As much as I love wallowing in sorrow and loooove making sardonic jokes about crappy baseball, we’re done with stewing in 2013. At least we’re done stewing in a way that doesn’t look forward for the new year.
These “exit interviews” will be going over the entire 40-man roster and looking to see how each player does or does not fit into the White Sox future.
The term “exit interview” is usually used when an employee is leaving the company. I took that into consideration…and kept it.
In a single, silent blow, the White Sox snuffed out three Exit Interviews before they were born.
— Chicago White Sox (@whitesox) October 4, 2013
In fairness, this is probably what I would have recommended, but damn them from stealing Troncoso from me. Oh well.
Simon Castro – Right-handed relief prospect
Age by 2014 Opening Day: 25, but he’ll turn 26 on April 9. He’s not old, but many are younger.
Contract: Less than a year of service time.
Relevant stats: MLB: 4 games, 6.2 IP, 5 H, 2.70 ERA, HR, 6 K, 3 BB, 2.0 K/BB, 167 ERA+
Triple-A: 27 games, 12 starts, 92.2 IP, 98 H, 5.83 ERA, 14 HR, 82 K, 33 BB, 2.48 K/BB
Interpretation: It’s apparent from just a few glances why he was formerly a top prospect, and someone should be able to squeeze a decent middle reliever out of this mound of talent and man at the least, but he’s somehow screwing that up too.
Emblematic split: Post All-Star break in Triple-A Charlotte, Castro allowed seven home runs, 25 hits and 19 earned runs in 17.2 innings. The White Sox opted to not to recall him during the second half.
Pre-season expectations: Back in the Spring (Oh, the innocence of Spring!), Castro was still being used as a starter, which fudged up our ideas about him.
Approaching ‘forgotten man’ status at the beginning of the spring, Simon Castro wrapped up what was probably the most electrifying stretch of White Sox pitching of the exhibition season on Monday, striking out five batters in two innings of work. The hard, sinking plane of his fastball coming out of his 6’5″ frame is a lot to deal with when he’s commanding it.
This ranks among the most interesting things Castro has done since joining the organization. There’s no clear path to him grabbing any spot starts any time soon, which is good, since it would best to see if he can hold his own in Triple-A for once before thinking about him again.
“[Nestor] Molina and Castro’s future as starters in the organization seems precarious. That’s not a total loss, nor shock, because each player came to town with warnings that their future was in the bullpen, but its a clue to the volatility of all of this.”
Quote of the year: “We’re just trying to take it day by day. I’m not focusing on what happened last year. I’m just focusing on what’s going to happen this year. I’m just going to focus on an everyday basis now.”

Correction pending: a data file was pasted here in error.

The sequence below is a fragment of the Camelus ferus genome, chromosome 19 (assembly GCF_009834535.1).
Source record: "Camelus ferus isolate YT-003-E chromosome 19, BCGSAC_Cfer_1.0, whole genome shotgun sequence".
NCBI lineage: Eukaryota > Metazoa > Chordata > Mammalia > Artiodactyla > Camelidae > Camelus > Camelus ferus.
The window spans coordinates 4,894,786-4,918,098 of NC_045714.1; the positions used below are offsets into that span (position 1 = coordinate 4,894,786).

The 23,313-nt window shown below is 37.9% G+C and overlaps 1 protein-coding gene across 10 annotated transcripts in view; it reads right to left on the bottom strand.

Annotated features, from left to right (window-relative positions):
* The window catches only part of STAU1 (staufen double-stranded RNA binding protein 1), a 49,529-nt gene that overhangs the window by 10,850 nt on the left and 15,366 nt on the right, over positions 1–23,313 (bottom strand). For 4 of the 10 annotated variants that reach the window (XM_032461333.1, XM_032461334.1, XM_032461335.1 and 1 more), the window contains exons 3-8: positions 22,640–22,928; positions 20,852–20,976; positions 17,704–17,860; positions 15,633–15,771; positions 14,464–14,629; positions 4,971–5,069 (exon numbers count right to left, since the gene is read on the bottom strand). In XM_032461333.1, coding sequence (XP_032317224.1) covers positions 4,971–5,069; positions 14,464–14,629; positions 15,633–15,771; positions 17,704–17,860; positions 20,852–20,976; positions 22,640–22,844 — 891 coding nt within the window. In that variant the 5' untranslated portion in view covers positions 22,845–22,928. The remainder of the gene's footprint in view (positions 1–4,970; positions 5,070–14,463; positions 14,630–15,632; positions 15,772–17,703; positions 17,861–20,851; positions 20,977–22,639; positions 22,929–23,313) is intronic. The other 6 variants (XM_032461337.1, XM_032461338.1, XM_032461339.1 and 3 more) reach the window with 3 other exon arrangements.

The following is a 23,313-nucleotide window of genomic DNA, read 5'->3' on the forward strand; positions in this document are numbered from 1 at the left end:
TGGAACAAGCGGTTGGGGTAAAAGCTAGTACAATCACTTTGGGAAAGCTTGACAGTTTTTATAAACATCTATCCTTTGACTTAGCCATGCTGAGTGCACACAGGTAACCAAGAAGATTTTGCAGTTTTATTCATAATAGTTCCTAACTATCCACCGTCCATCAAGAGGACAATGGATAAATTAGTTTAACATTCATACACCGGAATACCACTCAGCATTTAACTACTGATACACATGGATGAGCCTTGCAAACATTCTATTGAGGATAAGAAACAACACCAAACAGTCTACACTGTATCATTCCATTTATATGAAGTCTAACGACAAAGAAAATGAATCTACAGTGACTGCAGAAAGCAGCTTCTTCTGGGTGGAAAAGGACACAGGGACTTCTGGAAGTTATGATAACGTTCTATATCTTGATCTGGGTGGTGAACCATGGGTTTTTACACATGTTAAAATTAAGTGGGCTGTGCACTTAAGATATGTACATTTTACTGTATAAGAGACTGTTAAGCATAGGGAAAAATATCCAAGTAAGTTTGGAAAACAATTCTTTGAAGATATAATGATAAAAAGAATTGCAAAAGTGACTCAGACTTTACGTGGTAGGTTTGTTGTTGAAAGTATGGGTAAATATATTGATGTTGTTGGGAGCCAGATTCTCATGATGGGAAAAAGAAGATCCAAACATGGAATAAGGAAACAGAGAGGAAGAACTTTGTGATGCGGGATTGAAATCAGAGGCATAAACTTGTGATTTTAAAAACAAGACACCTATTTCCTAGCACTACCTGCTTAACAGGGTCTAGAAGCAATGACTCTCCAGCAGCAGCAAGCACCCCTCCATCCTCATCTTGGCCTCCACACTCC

English is Simon’s second language, obviously, so there’s only so much fun to be had in him implying he mentally took off entire days in 2012.
Simon’s story: What a delicious mix of creamy, sweet success, and crunchy, peanut buttery failure this season was for Castro. He called attention back to himself with a strong Spring Training, then responded with 12 mediocre starts in Triple-A (4.95 ERA in 67.1 innings) where he showed no bankable skill for missing bats, pounding the strike zone, or even keeping the ball on the ground. Since it was his fourth year hitting his head at the level, the White Sox decided to cash out and see what kind of reliever they had.
After just four appearances in his new role, Castro got the call-up to the big club. While his ERA was a mirage and his control looked like it present a constant battle over the rest of the year, it was apparent that his fastball could be a weapon at the major league level and a doomed season seemed to offer a fine opportunity for him to take his lumps free of consequences. Yet after four appearances at the big league level, it was Castro who fell victim to the roster crunch of activating Jake Peavy, not Ramon Troncoso or other filler.
When play resumed from the All-Star break, Castro went about systematically obliterating any reason for the White Sox to call him back up. While his control stayed in check, his command lapses led to frequent shellings. At no point in the second half did Castro string so many as two scoreless appearances in a row and he allowed as many long balls as he allowed in the first half in a fourth of the innings. “His fastball is good” is not a comment anyone sticks around to listen to when there’s a 9.68 ERA second half to gawk at.
Assessment: Castro is out of options next Spring, instantly making him a contender to grab a back-end spot for the major league bullpen. It’s not the most egregious misplacement of values, since Castro has never been that far away from being an effective right-handed specialist, even if his delivery inconsistencies demand that he’ll work in exceptionally short bursts. A good Spring should be plenty to put Castro back in the fold.
Of course, every year that goes by with Castro struggling to consistently retire Triple-A tilts the reasonable expectations for him downward. ‘Future closer’ shifts to ‘setup man’ shifts to ‘generic bullpen arm.’ Pray that he does not shift it again.
All of which represents a disappointing trajectory for the jewel of the return in the Carlos Quentin trade. Especially considering the sterling reputation of the White Sox pitching development staff, getting two forgettable bullpen arms (or in Pedro Hernandez‘s case, a particularly awful starter) in exchange for a hitter who could have shifted the 2012 AL Central race was a regrettable step for the organization.
Follow James Fegan on Twitter @JRFegan